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Exploring the SAHMRI Building

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On Monday 20th November, I was taken on a behind the scenes tour of the SAHMRI building in Adelaide by the enigmatic Tony Ashdown, who clearly loves coming into work at the SAHMRI building.

For those of you who do not know, this iconic building was commissioned to be a central hub of research and innovation in South Australia.  It is the 1st facility of its kind to house seven research streams under one roof and to have all of those streams working collaboratively together, sharing spaces and equipment.

The SAHMRI logo depicts a microscope image of a stylised cell where each component represents one of the seven research streams of Aboriginal Health, Cancer, Healthy Mothers Babies & Children, Heart Health, Infection & Immunity, Mind & Brain, and Nutrition & Metabolism.  By putting all of the streams together the logo represents what SAHMRI is all about – individual elements (teams) working together, being linked to each other and working for the wider community.  At the core of this work is an involvement with the Aboriginal and Torres Strait Islander community who have had continuous input and engagement since design inception. 

Another central tenant that makes this research hub stand out is the collaboration between all of South Australia’s Universities and hospitals. This allows for researchers to not only work alongside and with other teams, but to take the research out into the community without the usual issues of competition amongst facilities.  The aim is always to undertake “world-class research programs that pursue excellence in medical science with a focus on translating the highest quality research into practical health improvements for patients”.

Due to its unique shape and exterior, the building itself has been called many things since it was completed 4 years ago: cheese grater, the pineapple, the pine cone, the blue tongue, the mothership and even the air filter. With over 15,000 triangular glass windows, that all have to be manually cleaned, it has become a beautiful testament to the exceptionally talented building designers of South Australia.  Thankfully the original square concrete designs were rejected and Woods Baggot replaced that with a space that flows around a large central atrium and helix shaped staircase. All areas have stunning views out over the city, surrounding parklands and the newly built Royal Adelaide Hospital (newRAH) making this a truly inspiring space in which to be creative and make research a reality.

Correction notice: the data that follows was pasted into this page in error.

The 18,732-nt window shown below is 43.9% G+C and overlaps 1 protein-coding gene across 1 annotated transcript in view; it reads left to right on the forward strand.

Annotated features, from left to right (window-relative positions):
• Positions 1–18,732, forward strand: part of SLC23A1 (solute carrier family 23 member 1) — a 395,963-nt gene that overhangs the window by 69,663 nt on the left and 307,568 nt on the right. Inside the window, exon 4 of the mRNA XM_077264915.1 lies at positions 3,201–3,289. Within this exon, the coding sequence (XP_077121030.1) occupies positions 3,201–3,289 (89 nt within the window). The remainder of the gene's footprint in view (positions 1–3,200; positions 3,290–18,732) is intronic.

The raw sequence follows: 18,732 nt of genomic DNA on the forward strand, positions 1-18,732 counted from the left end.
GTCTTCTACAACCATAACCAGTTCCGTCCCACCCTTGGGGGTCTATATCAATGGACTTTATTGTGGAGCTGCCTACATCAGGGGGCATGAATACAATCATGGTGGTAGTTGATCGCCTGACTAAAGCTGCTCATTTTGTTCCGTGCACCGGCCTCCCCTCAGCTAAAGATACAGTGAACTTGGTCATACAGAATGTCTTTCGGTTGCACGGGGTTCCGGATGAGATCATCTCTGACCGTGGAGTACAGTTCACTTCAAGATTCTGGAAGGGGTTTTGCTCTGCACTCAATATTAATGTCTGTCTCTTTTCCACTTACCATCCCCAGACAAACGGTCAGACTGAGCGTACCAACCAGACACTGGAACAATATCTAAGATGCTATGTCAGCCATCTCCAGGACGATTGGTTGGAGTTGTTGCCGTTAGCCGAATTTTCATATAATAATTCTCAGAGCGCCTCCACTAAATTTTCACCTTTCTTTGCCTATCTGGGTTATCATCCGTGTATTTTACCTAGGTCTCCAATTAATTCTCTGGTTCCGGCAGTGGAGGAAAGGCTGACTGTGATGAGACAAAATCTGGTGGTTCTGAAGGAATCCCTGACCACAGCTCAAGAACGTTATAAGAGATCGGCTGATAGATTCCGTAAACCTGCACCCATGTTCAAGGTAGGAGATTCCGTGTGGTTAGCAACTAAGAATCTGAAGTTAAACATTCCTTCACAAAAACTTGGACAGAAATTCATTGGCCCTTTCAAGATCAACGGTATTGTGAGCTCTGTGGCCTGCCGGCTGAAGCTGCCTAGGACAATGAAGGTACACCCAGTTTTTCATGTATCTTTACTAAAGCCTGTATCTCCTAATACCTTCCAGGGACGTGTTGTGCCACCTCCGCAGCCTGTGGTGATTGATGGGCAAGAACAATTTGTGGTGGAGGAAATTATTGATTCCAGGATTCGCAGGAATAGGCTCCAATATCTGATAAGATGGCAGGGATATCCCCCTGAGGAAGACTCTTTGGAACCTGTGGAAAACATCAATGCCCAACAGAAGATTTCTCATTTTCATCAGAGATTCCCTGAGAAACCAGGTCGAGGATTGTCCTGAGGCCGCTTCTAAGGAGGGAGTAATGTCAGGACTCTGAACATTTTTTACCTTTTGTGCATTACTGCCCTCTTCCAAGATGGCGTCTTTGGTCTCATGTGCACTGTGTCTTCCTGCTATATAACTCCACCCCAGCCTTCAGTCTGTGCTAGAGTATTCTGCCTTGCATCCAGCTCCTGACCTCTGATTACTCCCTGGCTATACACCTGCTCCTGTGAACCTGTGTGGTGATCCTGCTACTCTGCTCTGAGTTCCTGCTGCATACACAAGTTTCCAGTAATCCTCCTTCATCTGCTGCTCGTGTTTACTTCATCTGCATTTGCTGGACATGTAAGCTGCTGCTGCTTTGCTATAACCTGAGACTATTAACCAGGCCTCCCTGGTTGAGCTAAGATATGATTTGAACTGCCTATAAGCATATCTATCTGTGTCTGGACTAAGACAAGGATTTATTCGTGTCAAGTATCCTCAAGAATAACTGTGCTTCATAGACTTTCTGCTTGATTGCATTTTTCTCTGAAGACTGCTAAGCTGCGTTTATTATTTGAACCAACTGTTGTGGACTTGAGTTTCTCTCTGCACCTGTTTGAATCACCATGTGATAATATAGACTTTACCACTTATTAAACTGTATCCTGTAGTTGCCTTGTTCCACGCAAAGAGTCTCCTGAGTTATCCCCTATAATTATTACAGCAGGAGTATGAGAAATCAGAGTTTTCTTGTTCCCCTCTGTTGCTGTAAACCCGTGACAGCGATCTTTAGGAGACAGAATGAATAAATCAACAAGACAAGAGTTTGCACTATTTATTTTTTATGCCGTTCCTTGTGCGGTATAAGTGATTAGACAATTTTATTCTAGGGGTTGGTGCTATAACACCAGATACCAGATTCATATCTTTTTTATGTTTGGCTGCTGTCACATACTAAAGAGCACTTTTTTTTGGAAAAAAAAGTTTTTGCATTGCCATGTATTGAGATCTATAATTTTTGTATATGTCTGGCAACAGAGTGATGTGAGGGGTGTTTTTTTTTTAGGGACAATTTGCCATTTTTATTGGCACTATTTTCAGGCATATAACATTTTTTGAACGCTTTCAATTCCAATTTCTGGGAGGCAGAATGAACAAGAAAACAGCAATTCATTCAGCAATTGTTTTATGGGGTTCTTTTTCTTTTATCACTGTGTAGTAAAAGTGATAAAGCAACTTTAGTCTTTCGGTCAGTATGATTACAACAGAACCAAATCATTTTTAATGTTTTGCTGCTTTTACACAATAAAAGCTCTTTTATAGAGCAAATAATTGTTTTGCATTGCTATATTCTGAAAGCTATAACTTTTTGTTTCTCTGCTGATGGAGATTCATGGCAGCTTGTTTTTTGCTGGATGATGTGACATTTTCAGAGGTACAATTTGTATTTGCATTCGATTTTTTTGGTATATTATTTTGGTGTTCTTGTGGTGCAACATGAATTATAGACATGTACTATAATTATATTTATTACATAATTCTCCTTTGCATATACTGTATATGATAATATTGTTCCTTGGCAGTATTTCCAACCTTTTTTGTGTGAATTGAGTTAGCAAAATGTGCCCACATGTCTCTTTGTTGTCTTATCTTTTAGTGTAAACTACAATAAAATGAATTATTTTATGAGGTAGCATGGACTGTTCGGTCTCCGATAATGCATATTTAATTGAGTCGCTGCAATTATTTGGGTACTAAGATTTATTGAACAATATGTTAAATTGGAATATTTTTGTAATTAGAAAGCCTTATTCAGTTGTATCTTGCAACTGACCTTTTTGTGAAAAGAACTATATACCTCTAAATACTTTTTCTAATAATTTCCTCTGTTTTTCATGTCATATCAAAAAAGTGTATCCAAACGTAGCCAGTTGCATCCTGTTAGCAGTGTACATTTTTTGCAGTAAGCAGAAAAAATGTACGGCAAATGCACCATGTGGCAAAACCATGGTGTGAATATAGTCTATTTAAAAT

Each floor is shared between 2-3 research streams and the labs which are all linked by a bridge and walkway system that are dynamically designed to have a positive airflow thus allowing the staff to move seamlessly from one laboratory to another without risk of contamination.  This facility also allows for the sharing of equipment thus reducing costs and encouraging teams to engage with different research on a regular basis.
Whilst on the tour we heard about the advancements in mental health (looking at mental wellbeing as opposed to illness), stem cell research derived from skin cells, the growing fields of epigenetics and gut health and the plans to build SAHMRI 2 where they will undertake proton therapy to treat cancers such as brain cancer whilst doing minimal damage to the surrounding cells.

Whilst we walked around each of the floors we also heard from SA researchers Professor Maria Makrides & Professor Bob Gibson about the advancements their teams have been making in research related to maternal and child health and nutrition.  A key focus has been on identifying factors that will reduce premature births and improve birth outcomes.  They are at the point of seeing research around Omega3 supplements, which have shown benefits in reducing previously unidentifiable premature births from occurring, becoming a national practice or recommendation.  But they want to take this further and look at the individual and unique requirements of a woman and identifying specific nutrient deficiencies so as to tailor any supplements to meet her requirements exactly.

The Professors have also been leading research around the composition of breastmilk and the best way to store it, noting that it is a living product with enzymes that continue to ‘do their thing’ after the milk has been stored in the fridge or the freezer and so they (the enzymes) have the potential for deterioration.  They are looking into ways to conserve/save those enzymes so as to ensure the quality is not lost through storage methods.  In parallel they are working on the re-establishment of a milk bank in South Australia which would be a sensational outcome.

SAHMRI runs tours on a weekly basis which you can book into, and I would definitely recommend it, particularly to anyone who has an interest in research.  This is particularly useful for midwives or midwifery students out there who are thinking about future career options.  Every element of the SAHMRI building is inspiring and I challenge you to walk away not feeling a pull towards the scientific career options available and the lure of discoveries not yet uncovered.

Always looking to be innovative SAHMRI have found a novel way to raise funds for research by making windows available for purchase (one of the 15,000).  All proceeds from the windows go towards furthering research at SAHMRI and your words, memories or dedication will become a part of the SAHMRI fabric.  You can find out more here

So if you want to be inspired, or if you just want to learn more about what is behind the unique cheese grate styled façade I highly recommend that you take a tour.  You will be amazed at what is going on inside and what this might all mean to the future of health in our society.